I just finished this painting a couple of days ago: “In Secret” 9×12, oil on panel.
It is to be the first in my new series exploring our on-going relationship with animals and nature. On the one hand, our desire is to categorize the natural world and put all that we learn into neatly labeled boxes thinking that this must be the key to understanding. On the the other hand, there is an essence in all living creatures that cannot be so easily labeled. We know innately that each one has a secret life, yet only in half remembered thoughts and dreams do we glimpse them.
I have spent the last couple of weeks working on tonal and color studies for my next painting. I am only sharing a portion of the study (I don’t want to ruin the surprise of the whole piece!). These were both done digitally.
Tonal study – the purpose is to refine the composition and set up the value relationships in the piece, independent of color.
Color study – the purpose is to work out the color scheme to ensure overall harmony
Particularly when working from the imagination studies help to “get it right”. They ensure the compositional elements and drawing details, the value range of the piece and the color harmony all work well together. They offer the 500 foot view road map, so that when I am is on the road (the actual painting) I know where I am going.
It is tempting to either skip the studies all together or do very limited studies. After all the actual painting is the goal – so why go to all the effort? To be honest, this appeals to me too, but I have learned over time that “winging it” creates more problems than it’s worth.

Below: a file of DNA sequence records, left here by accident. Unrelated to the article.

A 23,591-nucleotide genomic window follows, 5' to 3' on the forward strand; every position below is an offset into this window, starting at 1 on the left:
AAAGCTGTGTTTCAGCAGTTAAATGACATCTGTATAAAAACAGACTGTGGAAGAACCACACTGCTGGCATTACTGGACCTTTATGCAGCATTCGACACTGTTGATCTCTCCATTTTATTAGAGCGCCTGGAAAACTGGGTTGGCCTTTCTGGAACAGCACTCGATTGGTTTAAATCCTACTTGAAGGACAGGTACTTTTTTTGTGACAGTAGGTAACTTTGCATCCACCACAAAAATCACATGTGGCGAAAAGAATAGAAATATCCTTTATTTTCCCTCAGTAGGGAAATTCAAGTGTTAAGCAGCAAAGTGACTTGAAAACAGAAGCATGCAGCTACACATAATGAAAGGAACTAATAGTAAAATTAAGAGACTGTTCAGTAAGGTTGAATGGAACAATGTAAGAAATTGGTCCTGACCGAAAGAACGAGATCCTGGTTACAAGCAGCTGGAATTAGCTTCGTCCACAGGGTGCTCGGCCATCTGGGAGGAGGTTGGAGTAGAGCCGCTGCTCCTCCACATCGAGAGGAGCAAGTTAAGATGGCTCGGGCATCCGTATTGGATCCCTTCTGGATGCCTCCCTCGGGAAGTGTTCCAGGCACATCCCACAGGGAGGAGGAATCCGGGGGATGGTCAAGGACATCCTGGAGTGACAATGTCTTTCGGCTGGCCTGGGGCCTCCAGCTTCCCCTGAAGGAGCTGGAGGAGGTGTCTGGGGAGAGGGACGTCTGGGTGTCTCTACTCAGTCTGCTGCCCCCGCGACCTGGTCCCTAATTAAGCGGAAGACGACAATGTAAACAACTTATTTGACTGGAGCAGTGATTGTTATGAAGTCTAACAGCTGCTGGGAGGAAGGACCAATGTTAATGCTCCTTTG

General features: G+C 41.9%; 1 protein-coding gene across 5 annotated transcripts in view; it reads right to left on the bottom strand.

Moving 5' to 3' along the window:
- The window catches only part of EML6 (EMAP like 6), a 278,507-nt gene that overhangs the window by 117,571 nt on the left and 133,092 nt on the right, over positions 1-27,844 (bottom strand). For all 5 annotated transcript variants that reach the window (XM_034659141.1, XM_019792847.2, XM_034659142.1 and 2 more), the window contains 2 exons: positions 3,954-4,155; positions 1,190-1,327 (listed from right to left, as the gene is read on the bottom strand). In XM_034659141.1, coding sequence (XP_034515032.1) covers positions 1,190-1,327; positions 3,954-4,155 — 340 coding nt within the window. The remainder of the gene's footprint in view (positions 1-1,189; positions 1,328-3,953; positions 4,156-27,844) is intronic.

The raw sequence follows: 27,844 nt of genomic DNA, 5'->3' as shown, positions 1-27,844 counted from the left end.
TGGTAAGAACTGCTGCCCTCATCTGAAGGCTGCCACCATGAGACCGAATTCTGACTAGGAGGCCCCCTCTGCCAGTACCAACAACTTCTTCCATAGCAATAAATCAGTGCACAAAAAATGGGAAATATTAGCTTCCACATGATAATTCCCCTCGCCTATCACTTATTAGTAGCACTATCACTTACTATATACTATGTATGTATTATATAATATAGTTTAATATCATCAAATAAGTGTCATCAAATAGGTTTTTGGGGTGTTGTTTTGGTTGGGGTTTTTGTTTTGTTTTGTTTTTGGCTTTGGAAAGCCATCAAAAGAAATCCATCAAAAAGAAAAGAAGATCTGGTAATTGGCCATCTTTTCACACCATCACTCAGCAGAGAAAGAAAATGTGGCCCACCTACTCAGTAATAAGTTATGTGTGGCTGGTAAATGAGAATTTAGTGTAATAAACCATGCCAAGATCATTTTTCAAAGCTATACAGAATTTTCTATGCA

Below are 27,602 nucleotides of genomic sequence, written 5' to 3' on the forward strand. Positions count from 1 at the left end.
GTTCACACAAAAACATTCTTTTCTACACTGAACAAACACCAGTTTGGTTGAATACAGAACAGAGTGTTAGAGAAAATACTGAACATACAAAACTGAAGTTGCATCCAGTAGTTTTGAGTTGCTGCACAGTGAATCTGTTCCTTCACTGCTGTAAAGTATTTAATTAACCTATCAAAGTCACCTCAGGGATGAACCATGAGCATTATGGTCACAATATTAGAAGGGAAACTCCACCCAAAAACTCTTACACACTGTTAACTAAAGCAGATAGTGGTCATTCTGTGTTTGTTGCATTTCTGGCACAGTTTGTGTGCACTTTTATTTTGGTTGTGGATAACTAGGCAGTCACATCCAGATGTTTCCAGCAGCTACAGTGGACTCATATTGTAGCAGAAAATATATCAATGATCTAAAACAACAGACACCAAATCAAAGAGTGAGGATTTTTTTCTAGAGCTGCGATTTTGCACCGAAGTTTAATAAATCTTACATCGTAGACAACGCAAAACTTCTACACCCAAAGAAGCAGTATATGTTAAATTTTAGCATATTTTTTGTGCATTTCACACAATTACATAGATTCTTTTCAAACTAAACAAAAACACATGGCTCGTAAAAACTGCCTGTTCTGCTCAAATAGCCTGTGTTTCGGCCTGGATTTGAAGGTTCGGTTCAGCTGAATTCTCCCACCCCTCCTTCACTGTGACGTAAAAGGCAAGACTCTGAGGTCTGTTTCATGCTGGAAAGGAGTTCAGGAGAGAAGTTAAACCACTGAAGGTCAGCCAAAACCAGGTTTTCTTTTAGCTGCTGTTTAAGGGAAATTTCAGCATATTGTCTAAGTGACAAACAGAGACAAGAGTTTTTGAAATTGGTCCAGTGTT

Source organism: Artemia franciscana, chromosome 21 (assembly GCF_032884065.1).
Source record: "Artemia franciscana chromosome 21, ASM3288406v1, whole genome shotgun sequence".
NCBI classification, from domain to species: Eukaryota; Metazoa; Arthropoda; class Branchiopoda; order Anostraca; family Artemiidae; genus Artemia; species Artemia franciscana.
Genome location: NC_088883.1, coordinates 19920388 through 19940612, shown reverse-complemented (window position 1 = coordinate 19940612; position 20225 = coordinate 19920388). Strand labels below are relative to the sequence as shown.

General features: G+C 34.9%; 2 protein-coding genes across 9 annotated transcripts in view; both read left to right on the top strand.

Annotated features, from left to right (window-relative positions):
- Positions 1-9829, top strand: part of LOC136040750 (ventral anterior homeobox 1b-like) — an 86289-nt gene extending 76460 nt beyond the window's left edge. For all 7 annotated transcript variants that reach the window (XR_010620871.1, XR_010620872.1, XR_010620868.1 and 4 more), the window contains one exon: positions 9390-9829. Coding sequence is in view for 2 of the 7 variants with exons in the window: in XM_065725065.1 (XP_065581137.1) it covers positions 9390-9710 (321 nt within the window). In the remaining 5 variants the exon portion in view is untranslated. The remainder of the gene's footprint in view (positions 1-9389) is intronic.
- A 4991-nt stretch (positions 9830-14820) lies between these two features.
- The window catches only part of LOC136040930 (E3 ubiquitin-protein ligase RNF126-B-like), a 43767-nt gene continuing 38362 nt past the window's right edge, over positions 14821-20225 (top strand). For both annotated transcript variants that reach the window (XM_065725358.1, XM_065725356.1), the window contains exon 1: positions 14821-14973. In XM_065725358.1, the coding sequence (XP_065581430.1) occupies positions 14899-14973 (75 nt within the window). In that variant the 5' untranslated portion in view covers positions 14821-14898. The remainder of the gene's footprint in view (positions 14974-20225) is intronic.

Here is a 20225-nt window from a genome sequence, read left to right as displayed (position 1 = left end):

Here’s a sneak peek of a tonal study that I did for one of my compositions.
Fox head drawing
This drawing holds a surprising secret: it was done digitally using Painter X3 software and a 22HD Cintiq (both of which I received for my birthday!). To be honest, even I was impressed at how this drawing looks like I just picked up a pencil and some paper and went to it.
You may be asking why…why not just stick with paper and pencil? The answer is personal, but not that complicated. I am a 21st century gal and I want to use all the tools out there available to me as an artist. Creating compositions and doing tonal and colors studies for new paintings is so much easier digitally, particularly with the sophisticated touch sensitive artist tablets available today. I intend to do my studies digitally to support the development of my traditional paintings.